I made some comments on a Jeremy Warner piece in the Daily Telegraph yesterday (link below).  In one of the replies a correspondent (andp) asked me if I wanted to see the Labour Party in government after the next General Election.  This is what I said to andp (edited slightly for this post) …

I think that the next British government will be a Labour government.  I can’t say that I want that, but I suspect that the BBC and the British people do.  So much of our society now hangs off the state that it’s difficult to see how or why a majority of turkeys would vote for Christmas, when push comes to shove.

Despite the Institute of Economic Affairs (IEA) declaring that 70% of its poll respondents wanted to see the size of the state cut to 30% of GDP (it’s now around 50%), few people would vote for that in a General Election once the consequences were spelled out on the hustings, most likely by the Labour Party and the Liberal Democrats [if you’re interested click on the second link below which takes you to a July 2011 report issued by the IEA entitled “Sharper Axes, Lower Taxes”].

Our political class is hamstrung by half-a-century of facilitating the development of a soft-socialist state; the development of a client state which dispenses faux-wealth and benefits to tens of millions of people courtesy of the Money Tree.  The way we live now is unsustainable; the national debt is growing and will continue to grow.

However, like I said, the political class is by and large powerless to turnaround our economy unless they take truly draconian steps to change things; it’s really no different to saving a company which is going down the pan.  There’s no easy way to do it, but if you don’t do it – you go down the pan.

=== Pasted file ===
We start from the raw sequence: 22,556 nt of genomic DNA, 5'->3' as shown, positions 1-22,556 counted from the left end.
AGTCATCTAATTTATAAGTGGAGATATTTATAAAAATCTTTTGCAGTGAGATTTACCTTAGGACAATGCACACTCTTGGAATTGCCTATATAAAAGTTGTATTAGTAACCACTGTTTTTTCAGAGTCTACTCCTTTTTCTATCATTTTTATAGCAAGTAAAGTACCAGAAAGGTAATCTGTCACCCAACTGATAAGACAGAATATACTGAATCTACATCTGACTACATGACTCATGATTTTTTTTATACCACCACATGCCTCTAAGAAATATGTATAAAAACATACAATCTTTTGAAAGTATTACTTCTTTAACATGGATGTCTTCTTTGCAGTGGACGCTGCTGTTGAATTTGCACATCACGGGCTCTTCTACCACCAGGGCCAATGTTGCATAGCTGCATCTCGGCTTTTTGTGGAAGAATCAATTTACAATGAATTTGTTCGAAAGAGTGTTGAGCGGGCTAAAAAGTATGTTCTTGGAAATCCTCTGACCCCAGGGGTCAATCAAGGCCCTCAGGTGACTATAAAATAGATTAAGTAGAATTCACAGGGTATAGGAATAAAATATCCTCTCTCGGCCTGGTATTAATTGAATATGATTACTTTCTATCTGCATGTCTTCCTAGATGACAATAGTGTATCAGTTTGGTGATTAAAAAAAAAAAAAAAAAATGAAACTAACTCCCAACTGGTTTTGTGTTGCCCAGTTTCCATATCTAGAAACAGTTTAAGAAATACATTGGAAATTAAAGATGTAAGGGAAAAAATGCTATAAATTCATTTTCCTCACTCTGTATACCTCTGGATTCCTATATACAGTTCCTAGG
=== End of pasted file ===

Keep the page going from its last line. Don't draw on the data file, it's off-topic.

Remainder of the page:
I don’t envy the politicians at all on this, but it’s primarily a mess of their own making.  They want power; they’ve always wanted power.  For decades they’ve been buying votes by promising the earth to the electorate, without the wherewithal to keep the promise going indefinitely.  It just so happens that we’re now living at that moment in time when a confluence of economic and political circumstances is making it nigh-impossible for our unsustainable societal model to continue.  So it will stop.

A Labour Party in government in 2015 would simply accelerate our societal train in to the buffers. Then the fireworks will start.

PS The first comment against Jeremy Warner’s article is also mine, as it happens (if you set the comments to ‘Best Rating’).

‘It’s plain what George Osborne needs to do …’:

‘Sharper Axes, Lower Taxes’:


  1. Bickers · ·

    What’s immoral is that our generation is bequeathing our kids and theirs the bill for our profligacy. I’m afraid that we may have to end in a Greek like situation before the tide turns. As usual the politicians,civil servants, quangocrats & EUSSR apparatchiks will walk away with impunity.


    1. moraymint · ·

      To a large extent Bickers that’s why I’m so concerned for my own children. Conditions are being massaged and suppressed for now, but the lid will blow off at some time in the next decade or two …


      1. Bickers · ·

        I think it may happen much sooner MM. The West is living way beyond its means. The EU will blow before too long; maybe it’ll be the Italians or Spanish (but watch out for the French). As for the UK we’re on the edge. When I heard the other day that public sector employment was rising again I was dumbfounded. If our politicians can’t or won’t get a grip of profligate spending then the sooner we go bust & the IMF is called in the better, for our children’s sake at the very least